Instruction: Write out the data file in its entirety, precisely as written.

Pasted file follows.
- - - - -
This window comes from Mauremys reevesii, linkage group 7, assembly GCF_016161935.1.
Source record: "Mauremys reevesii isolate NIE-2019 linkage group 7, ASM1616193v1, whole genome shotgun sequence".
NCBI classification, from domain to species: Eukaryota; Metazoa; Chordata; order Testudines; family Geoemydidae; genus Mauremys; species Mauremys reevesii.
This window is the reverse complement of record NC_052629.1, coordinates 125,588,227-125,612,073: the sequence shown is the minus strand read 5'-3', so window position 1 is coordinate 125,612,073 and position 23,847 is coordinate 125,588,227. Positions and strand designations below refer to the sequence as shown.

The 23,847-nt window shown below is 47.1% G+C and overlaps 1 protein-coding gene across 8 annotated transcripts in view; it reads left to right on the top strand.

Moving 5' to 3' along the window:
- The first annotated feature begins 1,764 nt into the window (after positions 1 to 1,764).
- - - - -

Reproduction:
This window comes from Mauremys reevesii, linkage group 7, assembly GCF_016161935.1.
Source record: "Mauremys reevesii isolate NIE-2019 linkage group 7, ASM1616193v1, whole genome shotgun sequence".
NCBI classification, from domain to species: Eukaryota; Metazoa; Chordata; order Testudines; family Geoemydidae; genus Mauremys; species Mauremys reevesii.
This window is the reverse complement of record NC_052629.1, coordinates 125,588,227-125,612,073: the sequence shown is the minus strand read 5'-3', so window position 1 is coordinate 125,612,073 and position 23,847 is coordinate 125,588,227. Positions and strand designations below refer to the sequence as shown.

The 23,847-nt window shown below is 47.1% G+C and overlaps 1 protein-coding gene across 8 annotated transcripts in view; it reads left to right on the top strand.

Moving 5' to 3' along the window:
- The first annotated feature begins 1,764 nt into the window (after positions 1 to 1,764).